Monday, November 9, 2015

Review: The Sword of Summer

The Sword of Summer The Sword of Summer by Rick Riordan
My rating: 5 of 5 stars

The last line of the blurb for this book automatically made me think of one of my all-time favorite shows, Dead Like Me, and a key scene detailing the (spoiler) death of its main character. You can witness that scene for yourself here. (you might wanna turn up the volume 'cause the sound sucks)

As wonderfully well-imagined as Dead Like Me was, though, I'm a little more inclined to believe in Valhalla as depicted by Rick Riordan. And holy crap, does this book bring his multiverse of mythology roaring back to life, or what? Whereas The Kane Chronicles and The Heroes Of Olympus had a little something lacking in their first novels (especially compared to The Lightning Thief), the first Magnus Chase adventure is one I seriously, seriously wish had been around when I was in middle school.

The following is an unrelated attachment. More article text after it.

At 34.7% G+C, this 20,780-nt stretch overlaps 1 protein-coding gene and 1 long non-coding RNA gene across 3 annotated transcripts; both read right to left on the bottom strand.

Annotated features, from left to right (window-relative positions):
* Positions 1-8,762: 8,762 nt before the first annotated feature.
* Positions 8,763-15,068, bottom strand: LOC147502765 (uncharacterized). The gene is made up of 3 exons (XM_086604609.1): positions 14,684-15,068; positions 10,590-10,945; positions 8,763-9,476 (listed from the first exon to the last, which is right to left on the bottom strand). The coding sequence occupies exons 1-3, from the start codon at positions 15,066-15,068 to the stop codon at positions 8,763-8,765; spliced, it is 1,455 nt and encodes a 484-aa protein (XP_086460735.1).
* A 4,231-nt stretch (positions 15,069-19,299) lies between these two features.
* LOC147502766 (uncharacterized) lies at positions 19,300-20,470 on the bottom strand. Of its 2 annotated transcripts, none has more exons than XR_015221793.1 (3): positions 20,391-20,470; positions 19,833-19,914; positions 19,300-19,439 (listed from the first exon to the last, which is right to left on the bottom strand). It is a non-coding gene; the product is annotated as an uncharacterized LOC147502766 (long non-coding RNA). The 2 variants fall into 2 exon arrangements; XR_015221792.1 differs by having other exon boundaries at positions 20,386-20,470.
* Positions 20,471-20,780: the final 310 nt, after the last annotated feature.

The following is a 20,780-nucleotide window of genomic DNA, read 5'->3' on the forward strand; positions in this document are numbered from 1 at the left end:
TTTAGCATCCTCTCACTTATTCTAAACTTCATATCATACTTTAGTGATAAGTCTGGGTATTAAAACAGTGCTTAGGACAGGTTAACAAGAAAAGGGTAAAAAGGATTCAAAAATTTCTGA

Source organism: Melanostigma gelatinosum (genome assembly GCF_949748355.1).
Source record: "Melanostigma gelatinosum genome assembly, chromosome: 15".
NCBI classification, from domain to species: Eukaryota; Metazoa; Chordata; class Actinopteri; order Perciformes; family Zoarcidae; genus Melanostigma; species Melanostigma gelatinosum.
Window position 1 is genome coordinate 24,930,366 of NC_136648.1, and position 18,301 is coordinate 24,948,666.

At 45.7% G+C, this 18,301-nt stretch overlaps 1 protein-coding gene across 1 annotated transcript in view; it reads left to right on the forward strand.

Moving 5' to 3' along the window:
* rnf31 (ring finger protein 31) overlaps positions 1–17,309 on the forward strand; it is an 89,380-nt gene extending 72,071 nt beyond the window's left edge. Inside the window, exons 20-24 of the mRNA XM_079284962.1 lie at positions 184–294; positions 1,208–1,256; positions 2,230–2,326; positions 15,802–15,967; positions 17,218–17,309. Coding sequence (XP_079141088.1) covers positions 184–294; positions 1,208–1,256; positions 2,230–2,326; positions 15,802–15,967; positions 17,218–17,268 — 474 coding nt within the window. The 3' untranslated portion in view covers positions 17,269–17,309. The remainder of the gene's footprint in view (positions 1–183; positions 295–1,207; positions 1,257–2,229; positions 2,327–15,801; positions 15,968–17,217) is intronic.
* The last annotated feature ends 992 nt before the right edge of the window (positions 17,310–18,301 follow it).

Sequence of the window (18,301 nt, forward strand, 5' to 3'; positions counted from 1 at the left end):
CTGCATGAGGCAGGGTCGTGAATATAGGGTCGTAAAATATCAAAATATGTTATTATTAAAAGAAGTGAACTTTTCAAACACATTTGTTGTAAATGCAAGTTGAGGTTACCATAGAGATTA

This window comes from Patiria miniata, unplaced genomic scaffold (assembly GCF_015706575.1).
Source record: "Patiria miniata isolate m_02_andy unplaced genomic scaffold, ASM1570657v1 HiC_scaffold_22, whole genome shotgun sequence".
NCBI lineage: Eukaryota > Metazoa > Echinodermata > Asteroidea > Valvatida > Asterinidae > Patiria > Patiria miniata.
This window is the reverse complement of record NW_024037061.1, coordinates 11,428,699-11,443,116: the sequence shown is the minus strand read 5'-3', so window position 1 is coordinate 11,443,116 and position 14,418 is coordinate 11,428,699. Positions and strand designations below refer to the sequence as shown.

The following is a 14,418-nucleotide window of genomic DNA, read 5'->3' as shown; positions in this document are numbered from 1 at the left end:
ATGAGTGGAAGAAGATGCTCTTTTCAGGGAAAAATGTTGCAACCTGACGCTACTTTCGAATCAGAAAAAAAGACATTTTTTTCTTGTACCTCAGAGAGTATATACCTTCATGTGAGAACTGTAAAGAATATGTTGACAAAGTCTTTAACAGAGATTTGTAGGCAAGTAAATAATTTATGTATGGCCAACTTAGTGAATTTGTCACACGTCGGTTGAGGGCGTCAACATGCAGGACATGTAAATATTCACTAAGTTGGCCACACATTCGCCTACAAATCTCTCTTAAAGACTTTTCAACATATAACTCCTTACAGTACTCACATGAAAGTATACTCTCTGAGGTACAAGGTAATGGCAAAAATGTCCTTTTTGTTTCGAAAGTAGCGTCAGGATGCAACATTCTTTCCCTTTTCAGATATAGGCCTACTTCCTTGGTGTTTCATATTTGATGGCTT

Once again, we've got a classic First Person Smartass narrating the tale - Magnus and Percy should get jobs inventing chapter titles for all future novels, and all the other heroes of all the other books will be borrowing their jokes until Ragnarok. Once again, Rick Riordan does a great job balancing gleefully immature, and often gleefully pop-cultural, humor with an unusually dark backstory for our hero - one involving dead and/or missing people that makes Magnus' story DNA even closer to Harry Potter's than that of Percy, if you can believe that - and the sort of madcap action-adventure insanity I don't think we've seen since the original PJO series (it helps that we're treated to a pretty whirlwind tour of the Nine Realms, which means I had to really work hard to keep track of where Magnus had gone - in a good way, of course.)

Oh, and let's not forget the titular Sword of Summer himself. Yeah, I said "himself." He's got even more personality than Percy's famous pen-sword Riptide (whom the Sword of Summer actually makes fun of at one point - I don't wanna assume they must know each other, both being swords and all, but...) He's an instant favorite character of mine for so many reasons, including his repeated arguments with Magnus about names.

One day, I hope, I'll be a famous writer too, with my name mentioned in the same sentence as greats like Rick Riordan. This book is proof of his amazing talent, and I can't wait for the next big, bombastic, blockbusting Magnus Chase book!

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